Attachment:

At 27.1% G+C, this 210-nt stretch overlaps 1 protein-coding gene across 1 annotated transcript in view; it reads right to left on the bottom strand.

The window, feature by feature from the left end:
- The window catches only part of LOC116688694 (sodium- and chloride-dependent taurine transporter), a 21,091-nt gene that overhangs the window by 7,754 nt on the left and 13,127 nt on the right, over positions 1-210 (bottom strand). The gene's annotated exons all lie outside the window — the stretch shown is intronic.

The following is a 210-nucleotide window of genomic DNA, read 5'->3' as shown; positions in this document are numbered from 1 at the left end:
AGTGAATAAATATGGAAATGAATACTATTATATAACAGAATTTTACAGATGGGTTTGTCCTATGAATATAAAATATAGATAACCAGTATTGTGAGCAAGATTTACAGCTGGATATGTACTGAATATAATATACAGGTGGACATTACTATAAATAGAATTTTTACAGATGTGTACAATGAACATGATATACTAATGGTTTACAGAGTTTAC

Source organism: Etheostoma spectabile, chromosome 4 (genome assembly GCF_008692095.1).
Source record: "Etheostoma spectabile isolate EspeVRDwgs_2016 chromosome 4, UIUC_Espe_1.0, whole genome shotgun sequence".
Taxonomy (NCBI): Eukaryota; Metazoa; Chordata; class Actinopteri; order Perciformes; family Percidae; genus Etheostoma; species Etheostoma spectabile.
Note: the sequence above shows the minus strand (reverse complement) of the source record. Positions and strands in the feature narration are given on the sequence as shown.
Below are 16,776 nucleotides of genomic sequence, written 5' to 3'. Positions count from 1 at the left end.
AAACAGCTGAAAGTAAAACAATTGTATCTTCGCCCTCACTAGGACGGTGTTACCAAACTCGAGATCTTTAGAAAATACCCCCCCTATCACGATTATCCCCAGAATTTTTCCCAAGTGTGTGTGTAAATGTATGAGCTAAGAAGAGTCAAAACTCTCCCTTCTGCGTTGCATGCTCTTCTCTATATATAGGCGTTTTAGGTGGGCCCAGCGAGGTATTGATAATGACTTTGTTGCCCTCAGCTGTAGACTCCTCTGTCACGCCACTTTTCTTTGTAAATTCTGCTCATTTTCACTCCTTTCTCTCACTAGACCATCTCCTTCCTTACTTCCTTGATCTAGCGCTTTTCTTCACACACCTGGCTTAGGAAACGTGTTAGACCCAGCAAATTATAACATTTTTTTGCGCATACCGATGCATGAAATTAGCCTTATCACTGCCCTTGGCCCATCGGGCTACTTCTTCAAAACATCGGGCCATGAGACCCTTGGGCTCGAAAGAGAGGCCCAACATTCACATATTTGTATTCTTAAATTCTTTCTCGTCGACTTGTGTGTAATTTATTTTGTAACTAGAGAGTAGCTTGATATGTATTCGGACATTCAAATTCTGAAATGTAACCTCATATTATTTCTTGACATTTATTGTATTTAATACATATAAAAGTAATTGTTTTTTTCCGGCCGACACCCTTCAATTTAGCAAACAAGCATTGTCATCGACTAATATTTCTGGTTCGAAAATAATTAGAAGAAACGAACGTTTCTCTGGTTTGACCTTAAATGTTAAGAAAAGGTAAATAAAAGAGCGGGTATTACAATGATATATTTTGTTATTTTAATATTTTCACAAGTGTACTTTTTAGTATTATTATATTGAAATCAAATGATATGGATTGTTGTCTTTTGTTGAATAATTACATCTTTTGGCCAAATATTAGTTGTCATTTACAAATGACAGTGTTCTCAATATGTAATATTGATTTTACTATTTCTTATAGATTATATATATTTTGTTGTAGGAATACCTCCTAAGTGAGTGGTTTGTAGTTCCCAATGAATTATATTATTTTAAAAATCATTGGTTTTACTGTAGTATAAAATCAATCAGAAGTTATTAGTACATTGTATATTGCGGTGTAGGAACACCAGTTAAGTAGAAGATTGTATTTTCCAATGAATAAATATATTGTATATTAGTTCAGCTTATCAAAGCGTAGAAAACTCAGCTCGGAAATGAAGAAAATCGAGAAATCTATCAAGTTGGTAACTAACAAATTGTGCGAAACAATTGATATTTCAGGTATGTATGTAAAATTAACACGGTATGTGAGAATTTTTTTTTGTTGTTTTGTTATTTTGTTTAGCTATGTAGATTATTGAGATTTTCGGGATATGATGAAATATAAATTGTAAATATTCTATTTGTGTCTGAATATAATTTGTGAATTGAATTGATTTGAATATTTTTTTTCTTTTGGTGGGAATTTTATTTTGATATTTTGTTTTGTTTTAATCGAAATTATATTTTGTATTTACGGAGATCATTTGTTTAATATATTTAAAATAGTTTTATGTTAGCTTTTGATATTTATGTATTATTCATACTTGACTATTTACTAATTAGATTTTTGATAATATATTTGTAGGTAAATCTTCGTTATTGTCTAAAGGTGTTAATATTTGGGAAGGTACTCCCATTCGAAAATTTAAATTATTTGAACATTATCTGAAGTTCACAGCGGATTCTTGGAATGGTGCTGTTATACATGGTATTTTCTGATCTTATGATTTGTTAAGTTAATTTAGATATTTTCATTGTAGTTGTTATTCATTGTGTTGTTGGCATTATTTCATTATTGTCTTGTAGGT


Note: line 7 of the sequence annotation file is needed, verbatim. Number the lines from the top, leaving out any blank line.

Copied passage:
Source record: "Etheostoma spectabile isolate EspeVRDwgs_2016 chromosome 4, UIUC_Espe_1.0, whole genome shotgun sequence".